Juggernauts , Star Eaters, and Colossus are special types and cannot be combined into a fleet. So assuming a command limit of 250 you could have:
- 250 corvettes
- 125 destroyers
- 62 cruisers
- 31 battleships
- 15 titans
- The number of titans depends on how large you overall naval capacity is and caps at 20, so this assumes your titan limit is 15-20
How you want to compose depends on a number of factors which are a bit outside of the scope of a beginner article.
This is the global version of command limit. It can be increased various ways and going over it increases ship upkeep based on % over you are. How impactful that is will depend on how much tech you have on your ships, the size of the ships, and how well your economy is doing. While there is a soft cap of 9999 you can still go over it. However as there's no way to increase the ship upkeep burden soon hits an unreachable point. The basic way to increase is:
- Adding anchorages to starbases
- even more bonus if you have Naval Logistics Office buildings
- Soldier/warrior drone jobs via military academy / stronghold / fortress buildings on worlds (not only does the building need to be there, it also needs jobs populated to have effect)
- Through technologies
Other methods also exist in a bit more empire/system dependent manner which can be found in the wiki page on it.
Civilian ships such as science vessels and constructions ships tend to have a base of 1.00 energy upkeep. Military ships on the other hand will have both energy and alloys as an upkeep, which depends on the components applied to it.
A corvette with nothing on it and very minimal base components will have about 0.36 energy and 0.09 alloy upkeep. Add in a few decent components and primarily shield defense and now it's at 1.30 energy and 0.28 alloys. So basically, the more high tech your fleet becomes the more economy will be required to support it. Different ship types also have different power base levels. A mostly stripped down battleship will have 2.88 energy and 0.79 upkeep. Hovering over a single ship will show it's base upkeep
Another issue with this is that ships tend to be made from a starbase's shipyard. If it has a crew quarters building, upkeep is reduced by 25% while docked. The moment it moves away or loses the crew quarters building upkeep returns to normal. For example the corvette at the start of the game for me had:
0.90 energy upkeep per, for a total of 2.70 for 3 corvettes. With crew quarters there is a 25% upkeep cost so 2.70 x 0.25 = 0.675 and 2.70 – 0.675 = ~2.02. This seems minor, but it really adds up once you start to get large fleets and more powerful tech with increased energy requirements. It's also possible to offset this by selling things on the market per month and keep your existing fleet.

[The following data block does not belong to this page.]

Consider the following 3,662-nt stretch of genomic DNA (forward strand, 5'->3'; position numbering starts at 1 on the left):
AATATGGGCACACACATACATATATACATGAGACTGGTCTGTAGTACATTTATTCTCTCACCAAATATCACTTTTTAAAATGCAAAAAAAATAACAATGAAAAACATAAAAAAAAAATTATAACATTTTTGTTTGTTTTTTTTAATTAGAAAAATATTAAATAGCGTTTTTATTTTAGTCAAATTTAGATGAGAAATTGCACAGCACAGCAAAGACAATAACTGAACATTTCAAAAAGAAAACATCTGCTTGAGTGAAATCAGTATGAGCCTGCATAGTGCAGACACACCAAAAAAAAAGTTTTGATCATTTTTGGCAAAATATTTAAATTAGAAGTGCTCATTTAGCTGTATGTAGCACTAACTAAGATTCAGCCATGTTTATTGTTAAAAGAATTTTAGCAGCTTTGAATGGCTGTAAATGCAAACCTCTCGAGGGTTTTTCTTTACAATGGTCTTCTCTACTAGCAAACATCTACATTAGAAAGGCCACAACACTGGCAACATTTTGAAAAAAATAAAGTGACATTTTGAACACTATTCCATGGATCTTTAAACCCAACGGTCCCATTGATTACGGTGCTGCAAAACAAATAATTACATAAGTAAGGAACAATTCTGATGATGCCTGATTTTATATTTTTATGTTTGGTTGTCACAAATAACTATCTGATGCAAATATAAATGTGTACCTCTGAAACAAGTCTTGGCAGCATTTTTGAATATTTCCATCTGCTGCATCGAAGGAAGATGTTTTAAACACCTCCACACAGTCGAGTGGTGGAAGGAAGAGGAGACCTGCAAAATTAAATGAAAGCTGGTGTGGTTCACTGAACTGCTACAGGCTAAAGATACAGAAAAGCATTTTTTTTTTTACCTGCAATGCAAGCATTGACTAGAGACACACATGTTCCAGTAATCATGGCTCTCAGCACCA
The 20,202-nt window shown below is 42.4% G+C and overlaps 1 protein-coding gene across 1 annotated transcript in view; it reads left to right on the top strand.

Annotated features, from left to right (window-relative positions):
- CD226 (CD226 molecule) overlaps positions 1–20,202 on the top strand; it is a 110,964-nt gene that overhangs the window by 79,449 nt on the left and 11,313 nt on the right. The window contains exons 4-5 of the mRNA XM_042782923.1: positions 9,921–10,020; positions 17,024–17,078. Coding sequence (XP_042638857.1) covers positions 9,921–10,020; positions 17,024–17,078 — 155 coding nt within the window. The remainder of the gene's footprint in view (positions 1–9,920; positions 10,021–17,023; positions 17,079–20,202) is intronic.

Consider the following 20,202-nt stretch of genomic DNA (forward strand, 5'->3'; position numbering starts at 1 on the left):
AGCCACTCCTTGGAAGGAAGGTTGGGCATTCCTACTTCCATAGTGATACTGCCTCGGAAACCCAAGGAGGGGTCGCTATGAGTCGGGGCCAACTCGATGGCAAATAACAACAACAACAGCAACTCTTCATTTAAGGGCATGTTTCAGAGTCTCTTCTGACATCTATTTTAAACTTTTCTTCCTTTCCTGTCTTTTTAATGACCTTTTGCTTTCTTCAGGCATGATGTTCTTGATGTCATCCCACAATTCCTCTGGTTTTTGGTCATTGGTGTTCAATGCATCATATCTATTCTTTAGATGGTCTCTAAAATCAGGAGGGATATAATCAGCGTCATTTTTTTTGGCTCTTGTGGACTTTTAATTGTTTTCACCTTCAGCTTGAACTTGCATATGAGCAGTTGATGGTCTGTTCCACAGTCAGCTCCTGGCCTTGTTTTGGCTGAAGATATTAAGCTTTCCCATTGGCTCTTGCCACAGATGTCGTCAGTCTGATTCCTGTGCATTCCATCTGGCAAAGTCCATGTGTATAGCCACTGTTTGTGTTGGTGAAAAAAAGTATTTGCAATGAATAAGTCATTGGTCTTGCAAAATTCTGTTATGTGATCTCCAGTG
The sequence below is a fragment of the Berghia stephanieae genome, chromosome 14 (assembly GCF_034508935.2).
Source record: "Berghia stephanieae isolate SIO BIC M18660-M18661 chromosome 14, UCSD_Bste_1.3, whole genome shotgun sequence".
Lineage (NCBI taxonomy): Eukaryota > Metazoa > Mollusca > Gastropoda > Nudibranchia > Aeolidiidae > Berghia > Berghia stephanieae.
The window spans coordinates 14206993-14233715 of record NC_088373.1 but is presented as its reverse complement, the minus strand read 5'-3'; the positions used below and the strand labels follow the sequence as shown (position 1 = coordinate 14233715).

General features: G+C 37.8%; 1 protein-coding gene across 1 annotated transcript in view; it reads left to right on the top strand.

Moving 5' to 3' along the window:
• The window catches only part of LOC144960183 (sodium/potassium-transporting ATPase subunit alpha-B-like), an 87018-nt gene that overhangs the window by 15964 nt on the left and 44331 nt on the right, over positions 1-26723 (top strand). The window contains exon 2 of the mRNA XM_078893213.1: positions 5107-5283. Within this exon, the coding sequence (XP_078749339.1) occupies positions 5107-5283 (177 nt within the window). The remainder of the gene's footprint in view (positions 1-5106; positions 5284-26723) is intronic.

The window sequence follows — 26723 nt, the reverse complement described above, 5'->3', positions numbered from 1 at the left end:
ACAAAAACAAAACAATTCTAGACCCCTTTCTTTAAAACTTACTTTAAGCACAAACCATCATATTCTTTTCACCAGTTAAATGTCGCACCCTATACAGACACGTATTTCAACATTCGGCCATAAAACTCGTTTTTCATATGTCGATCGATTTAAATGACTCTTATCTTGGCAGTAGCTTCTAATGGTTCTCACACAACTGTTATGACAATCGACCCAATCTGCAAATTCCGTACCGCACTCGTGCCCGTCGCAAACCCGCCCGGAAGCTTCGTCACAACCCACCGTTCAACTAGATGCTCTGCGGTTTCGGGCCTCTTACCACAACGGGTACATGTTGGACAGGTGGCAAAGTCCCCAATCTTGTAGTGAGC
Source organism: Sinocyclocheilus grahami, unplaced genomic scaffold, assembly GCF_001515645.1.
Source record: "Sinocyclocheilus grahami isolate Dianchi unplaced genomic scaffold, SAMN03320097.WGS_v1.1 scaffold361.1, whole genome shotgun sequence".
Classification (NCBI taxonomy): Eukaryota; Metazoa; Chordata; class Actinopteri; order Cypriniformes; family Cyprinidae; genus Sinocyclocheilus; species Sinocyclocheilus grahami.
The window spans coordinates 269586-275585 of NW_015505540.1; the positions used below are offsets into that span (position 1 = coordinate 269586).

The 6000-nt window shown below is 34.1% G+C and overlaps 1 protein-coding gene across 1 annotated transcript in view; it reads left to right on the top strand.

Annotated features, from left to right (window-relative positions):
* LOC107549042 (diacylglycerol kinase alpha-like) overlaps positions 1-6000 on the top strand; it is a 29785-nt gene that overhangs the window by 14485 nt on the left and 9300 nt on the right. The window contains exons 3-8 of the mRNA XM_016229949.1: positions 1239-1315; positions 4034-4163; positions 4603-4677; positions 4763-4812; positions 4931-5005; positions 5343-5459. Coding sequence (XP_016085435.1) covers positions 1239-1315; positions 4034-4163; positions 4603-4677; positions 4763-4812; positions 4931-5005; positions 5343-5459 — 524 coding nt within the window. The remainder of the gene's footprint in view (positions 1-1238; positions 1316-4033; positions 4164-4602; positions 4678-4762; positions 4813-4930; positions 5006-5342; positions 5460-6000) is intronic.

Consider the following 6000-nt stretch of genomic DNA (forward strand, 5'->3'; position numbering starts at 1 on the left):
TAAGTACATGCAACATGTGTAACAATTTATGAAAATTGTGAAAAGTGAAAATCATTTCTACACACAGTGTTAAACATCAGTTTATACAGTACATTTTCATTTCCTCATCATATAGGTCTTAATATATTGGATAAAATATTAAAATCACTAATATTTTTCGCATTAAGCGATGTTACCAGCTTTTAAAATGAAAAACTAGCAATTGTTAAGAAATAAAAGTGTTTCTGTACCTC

Save other options available later on in the game, these are where ships get built. They can also act as an empire invasion deterrent. In general though they tend to have the following uses:
- Becoming defense platform outposts to protect borders and other key areas (wormholes, L-gates)
- Producing ships
- Increasing naval capacity
- Catching trade value for empires which support it
As with Naval Capacity there is also a cap on how many starbases you can have. Unlike going over naval capacity which you can potentially mitigate with a good enough economy, going over starbase cap by even 1 can be fairly damaging to a player's economy.
Starbases start as outposts and can be upgraded appropriately. The highest level is citadel and each upgrade requires technology to unlock. It also takes a certain amount of time to upgrade where no other defense platform or building additions can occur. With this in mind, it's best to have the starbase components mostly setup before upgrading. It can sometimes be a chore when an enemy you're attacking surrenders and you end up with a bunch of annoying starbases serving little purpose that you end up having play house keeping on. Using the "Downgrade" option will make it an outpost again so it doesn't count against the cap.
Downgrade will always turn the starbase into an outpust. It doesn't take it down a tier so be careful.
Gun battery, missile battery, and hanger bay components will increase the starbases overall HP and add the respective weapons. I usually start out with guns instead of the easier to shoot down missiles and then transition to hanger bays when they are available. All three have the same hit point upgrade except hanger bays add more trade value protection ( which I still favor hanger bays even for empires which don't support trade value ).
One thing I see people miss including myself in the beginning is
Defense platforms are available on outposts
This is nice for dealing with pirates without needing corvettes doing patrols or having to create a starbase just for this (you can use gateway tactics later to get around this but that's a bit out of scope). These come in the form of either small ship type components or ion cannons if you have them unlocked. In general I find a single ion cannon is enough to force engagement and then the ship types can go out and rush. There are also some repeatable technologies regarding hull platform HP and damage leading to some… interesting results: